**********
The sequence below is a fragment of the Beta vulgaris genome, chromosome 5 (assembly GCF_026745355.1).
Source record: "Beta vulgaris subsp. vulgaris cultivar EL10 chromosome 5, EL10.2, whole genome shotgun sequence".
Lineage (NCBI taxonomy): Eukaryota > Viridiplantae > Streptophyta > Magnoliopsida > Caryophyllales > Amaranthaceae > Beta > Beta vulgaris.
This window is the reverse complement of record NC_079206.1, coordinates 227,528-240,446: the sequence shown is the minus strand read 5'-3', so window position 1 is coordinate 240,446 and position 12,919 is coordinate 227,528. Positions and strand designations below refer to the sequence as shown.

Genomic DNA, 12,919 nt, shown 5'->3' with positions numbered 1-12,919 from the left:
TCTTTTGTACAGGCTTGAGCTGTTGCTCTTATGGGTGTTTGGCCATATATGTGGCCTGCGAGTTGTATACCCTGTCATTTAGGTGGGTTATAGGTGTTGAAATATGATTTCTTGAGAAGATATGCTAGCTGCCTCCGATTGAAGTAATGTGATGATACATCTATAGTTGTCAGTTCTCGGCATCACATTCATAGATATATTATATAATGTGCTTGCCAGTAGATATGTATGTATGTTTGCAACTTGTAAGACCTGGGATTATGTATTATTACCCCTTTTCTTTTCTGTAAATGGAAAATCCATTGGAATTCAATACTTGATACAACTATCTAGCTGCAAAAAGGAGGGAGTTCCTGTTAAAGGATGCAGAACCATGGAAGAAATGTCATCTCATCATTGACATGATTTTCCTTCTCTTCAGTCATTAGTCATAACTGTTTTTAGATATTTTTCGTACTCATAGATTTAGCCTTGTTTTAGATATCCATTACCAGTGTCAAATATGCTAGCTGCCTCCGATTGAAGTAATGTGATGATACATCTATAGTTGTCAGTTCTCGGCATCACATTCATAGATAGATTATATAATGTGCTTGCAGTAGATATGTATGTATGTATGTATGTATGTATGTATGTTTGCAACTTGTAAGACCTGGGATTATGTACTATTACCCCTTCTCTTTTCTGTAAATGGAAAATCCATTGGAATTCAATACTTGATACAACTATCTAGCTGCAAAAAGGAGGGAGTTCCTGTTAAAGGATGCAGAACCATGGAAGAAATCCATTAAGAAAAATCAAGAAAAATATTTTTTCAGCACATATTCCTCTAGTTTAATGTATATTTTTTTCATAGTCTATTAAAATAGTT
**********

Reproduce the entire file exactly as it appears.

The sequence below is a fragment of the Beta vulgaris genome, chromosome 5 (assembly GCF_026745355.1).
Source record: "Beta vulgaris subsp. vulgaris cultivar EL10 chromosome 5, EL10.2, whole genome shotgun sequence".
Lineage (NCBI taxonomy): Eukaryota > Viridiplantae > Streptophyta > Magnoliopsida > Caryophyllales > Amaranthaceae > Beta > Beta vulgaris.
This window is the reverse complement of record NC_079206.1, coordinates 227,528-240,446: the sequence shown is the minus strand read 5'-3', so window position 1 is coordinate 240,446 and position 12,919 is coordinate 227,528. Positions and strand designations below refer to the sequence as shown.

Genomic DNA, 12,919 nt, shown 5'->3' with positions numbered 1-12,919 from the left:
TCTTTTGTACAGGCTTGAGCTGTTGCTCTTATGGGTGTTTGGCCATATATGTGGCCTGCGAGTTGTATACCCTGTCATTTAGGTGGGTTATAGGTGTTGAAATATGATTTCTTGAGAAGATATGCTAGCTGCCTCCGATTGAAGTAATGTGATGATACATCTATAGTTGTCAGTTCTCGGCATCACATTCATAGATATATTATATAATGTGCTTGCCAGTAGATATGTATGTATGTTTGCAACTTGTAAGACCTGGGATTATGTATTATTACCCCTTTTCTTTTCTGTAAATGGAAAATCCATTGGAATTCAATACTTGATACAACTATCTAGCTGCAAAAAGGAGGGAGTTCCTGTTAAAGGATGCAGAACCATGGAAGAAATGTCATCTCATCATTGACATGATTTTCCTTCTCTTCAGTCATTAGTCATAACTGTTTTTAGATATTTTTCGTACTCATAGATTTAGCCTTGTTTTAGATATCCATTACCAGTGTCAAATATGCTAGCTGCCTCCGATTGAAGTAATGTGATGATACATCTATAGTTGTCAGTTCTCGGCATCACATTCATAGATAGATTATATAATGTGCTTGCAGTAGATATGTATGTATGTATGTATGTATGTATGTATGTTTGCAACTTGTAAGACCTGGGATTATGTACTATTACCCCTTCTCTTTTCTGTAAATGGAAAATCCATTGGAATTCAATACTTGATACAACTATCTAGCTGCAAAAAGGAGGGAGTTCCTGTTAAAGGATGCAGAACCATGGAAGAAATCCATTAAGAAAAATCAAGAAAAATATTTTTTCAGCACATATTCCTCTAGTTTAATGTATATTTTTTTCATAGTCTATTAAAATAGTT